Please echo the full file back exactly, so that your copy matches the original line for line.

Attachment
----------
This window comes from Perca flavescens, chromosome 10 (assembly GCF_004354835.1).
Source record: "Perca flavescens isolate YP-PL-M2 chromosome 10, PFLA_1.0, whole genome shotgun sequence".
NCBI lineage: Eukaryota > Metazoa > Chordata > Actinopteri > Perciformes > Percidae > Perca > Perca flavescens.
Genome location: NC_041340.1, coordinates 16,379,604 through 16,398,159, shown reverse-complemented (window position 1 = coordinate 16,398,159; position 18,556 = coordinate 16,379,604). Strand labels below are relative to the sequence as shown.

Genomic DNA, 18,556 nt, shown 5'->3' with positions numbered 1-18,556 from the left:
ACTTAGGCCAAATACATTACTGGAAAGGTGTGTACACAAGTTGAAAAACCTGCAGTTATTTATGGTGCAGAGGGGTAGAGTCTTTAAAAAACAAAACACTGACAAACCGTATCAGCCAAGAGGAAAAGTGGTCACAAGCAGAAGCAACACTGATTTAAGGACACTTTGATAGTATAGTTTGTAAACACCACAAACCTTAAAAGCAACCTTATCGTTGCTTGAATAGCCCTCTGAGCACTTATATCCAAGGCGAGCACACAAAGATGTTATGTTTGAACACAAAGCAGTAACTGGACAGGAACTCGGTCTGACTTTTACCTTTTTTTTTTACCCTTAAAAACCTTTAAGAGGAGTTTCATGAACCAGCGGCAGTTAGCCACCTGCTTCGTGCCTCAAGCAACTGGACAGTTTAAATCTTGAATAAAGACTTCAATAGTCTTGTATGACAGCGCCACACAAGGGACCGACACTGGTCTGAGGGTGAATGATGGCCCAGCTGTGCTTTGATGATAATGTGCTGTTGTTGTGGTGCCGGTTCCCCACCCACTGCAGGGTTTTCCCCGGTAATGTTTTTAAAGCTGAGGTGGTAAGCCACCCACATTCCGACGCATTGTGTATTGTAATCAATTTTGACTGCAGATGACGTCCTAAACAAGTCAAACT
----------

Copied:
This window comes from Perca flavescens, chromosome 10 (assembly GCF_004354835.1).
Source record: "Perca flavescens isolate YP-PL-M2 chromosome 10, PFLA_1.0, whole genome shotgun sequence".
NCBI lineage: Eukaryota > Metazoa > Chordata > Actinopteri > Perciformes > Percidae > Perca > Perca flavescens.
Genome location: NC_041340.1, coordinates 16,379,604 through 16,398,159, shown reverse-complemented (window position 1 = coordinate 16,398,159; position 18,556 = coordinate 16,379,604). Strand labels below are relative to the sequence as shown.

Genomic DNA, 18,556 nt, shown 5'->3' with positions numbered 1-18,556 from the left:
ACTTAGGCCAAATACATTACTGGAAAGGTGTGTACACAAGTTGAAAAACCTGCAGTTATTTATGGTGCAGAGGGGTAGAGTCTTTAAAAAACAAAACACTGACAAACCGTATCAGCCAAGAGGAAAAGTGGTCACAAGCAGAAGCAACACTGATTTAAGGACACTTTGATAGTATAGTTTGTAAACACCACAAACCTTAAAAGCAACCTTATCGTTGCTTGAATAGCCCTCTGAGCACTTATATCCAAGGCGAGCACACAAAGATGTTATGTTTGAACACAAAGCAGTAACTGGACAGGAACTCGGTCTGACTTTTACCTTTTTTTTTTACCCTTAAAAACCTTTAAGAGGAGTTTCATGAACCAGCGGCAGTTAGCCACCTGCTTCGTGCCTCAAGCAACTGGACAGTTTAAATCTTGAATAAAGACTTCAATAGTCTTGTATGACAGCGCCACACAAGGGACCGACACTGGTCTGAGGGTGAATGATGGCCCAGCTGTGCTTTGATGATAATGTGCTGTTGTTGTGGTGCCGGTTCCCCACCCACTGCAGGGTTTTCCCCGGTAATGTTTTTAAAGCTGAGGTGGTAAGCCACCCACATTCCGACGCATTGTGTATTGTAATCAATTTTGACTGCAGATGACGTCCTAAACAAGTCAAACT